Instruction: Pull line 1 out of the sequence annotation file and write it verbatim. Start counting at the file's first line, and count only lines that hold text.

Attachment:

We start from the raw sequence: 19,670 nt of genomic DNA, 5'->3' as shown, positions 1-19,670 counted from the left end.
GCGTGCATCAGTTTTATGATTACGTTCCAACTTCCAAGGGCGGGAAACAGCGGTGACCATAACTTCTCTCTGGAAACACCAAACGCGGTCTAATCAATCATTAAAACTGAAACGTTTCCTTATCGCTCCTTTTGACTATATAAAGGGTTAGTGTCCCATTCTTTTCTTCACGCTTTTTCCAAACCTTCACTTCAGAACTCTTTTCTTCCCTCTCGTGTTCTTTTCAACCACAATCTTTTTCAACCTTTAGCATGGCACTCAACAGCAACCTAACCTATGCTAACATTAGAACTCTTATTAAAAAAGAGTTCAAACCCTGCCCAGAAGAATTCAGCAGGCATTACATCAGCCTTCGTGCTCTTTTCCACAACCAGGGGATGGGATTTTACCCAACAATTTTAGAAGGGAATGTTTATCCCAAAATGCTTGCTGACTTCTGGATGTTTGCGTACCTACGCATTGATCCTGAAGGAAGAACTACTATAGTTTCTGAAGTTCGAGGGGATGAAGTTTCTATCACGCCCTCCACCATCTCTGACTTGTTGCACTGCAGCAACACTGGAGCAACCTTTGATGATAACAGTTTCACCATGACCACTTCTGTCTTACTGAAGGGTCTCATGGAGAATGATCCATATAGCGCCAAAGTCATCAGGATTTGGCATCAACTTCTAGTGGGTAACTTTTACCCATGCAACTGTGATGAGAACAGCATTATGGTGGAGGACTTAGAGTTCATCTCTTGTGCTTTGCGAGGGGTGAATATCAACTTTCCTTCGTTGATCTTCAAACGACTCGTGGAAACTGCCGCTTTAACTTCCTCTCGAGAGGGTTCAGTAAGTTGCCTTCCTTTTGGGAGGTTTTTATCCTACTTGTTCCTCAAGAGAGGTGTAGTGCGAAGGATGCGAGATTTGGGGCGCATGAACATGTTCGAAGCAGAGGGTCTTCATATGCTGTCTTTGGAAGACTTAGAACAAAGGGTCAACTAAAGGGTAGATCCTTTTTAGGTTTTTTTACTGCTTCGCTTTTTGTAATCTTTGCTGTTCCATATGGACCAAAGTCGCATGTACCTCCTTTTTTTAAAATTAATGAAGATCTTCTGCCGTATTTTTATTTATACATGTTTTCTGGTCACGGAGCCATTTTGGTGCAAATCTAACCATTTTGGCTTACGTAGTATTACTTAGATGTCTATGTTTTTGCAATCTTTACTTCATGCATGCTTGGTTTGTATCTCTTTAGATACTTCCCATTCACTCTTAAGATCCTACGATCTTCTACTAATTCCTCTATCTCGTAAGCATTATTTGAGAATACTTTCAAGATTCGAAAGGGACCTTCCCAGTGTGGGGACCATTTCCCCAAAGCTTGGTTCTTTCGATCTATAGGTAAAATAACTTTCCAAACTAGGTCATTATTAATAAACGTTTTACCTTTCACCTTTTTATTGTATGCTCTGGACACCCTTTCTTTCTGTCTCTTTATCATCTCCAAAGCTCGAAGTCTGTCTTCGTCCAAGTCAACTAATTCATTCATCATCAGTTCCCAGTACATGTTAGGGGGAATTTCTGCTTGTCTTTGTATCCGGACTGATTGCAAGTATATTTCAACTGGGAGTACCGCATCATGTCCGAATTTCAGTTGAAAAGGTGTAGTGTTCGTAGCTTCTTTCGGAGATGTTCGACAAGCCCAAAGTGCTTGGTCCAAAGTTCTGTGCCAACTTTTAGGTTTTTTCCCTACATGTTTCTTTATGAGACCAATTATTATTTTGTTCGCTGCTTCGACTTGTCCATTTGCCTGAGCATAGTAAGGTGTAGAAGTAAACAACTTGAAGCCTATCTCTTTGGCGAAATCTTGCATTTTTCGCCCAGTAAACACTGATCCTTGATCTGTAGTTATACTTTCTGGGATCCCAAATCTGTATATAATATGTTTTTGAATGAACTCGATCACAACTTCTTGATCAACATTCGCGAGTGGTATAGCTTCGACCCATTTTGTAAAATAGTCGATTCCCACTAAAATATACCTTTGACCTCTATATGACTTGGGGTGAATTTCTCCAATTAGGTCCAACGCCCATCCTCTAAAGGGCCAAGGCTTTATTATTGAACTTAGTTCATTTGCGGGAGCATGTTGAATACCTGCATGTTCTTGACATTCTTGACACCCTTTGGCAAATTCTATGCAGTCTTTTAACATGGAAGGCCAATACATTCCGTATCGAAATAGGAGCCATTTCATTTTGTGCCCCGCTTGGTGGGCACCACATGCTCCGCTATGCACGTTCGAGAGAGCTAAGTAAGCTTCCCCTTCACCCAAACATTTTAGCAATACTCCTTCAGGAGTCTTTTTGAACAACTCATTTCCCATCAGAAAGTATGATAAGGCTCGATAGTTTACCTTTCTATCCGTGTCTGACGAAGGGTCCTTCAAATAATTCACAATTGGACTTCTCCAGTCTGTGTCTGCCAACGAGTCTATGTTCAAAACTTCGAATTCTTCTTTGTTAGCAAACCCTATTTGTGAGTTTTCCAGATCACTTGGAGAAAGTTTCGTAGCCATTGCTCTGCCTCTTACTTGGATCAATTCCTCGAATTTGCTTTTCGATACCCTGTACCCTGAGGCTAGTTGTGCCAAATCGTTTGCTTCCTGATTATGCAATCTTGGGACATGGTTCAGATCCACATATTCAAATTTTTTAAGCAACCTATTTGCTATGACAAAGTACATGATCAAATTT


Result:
We start from the raw sequence: 19,670 nt of genomic DNA, 5'->3' as shown, positions 1-19,670 counted from the left end.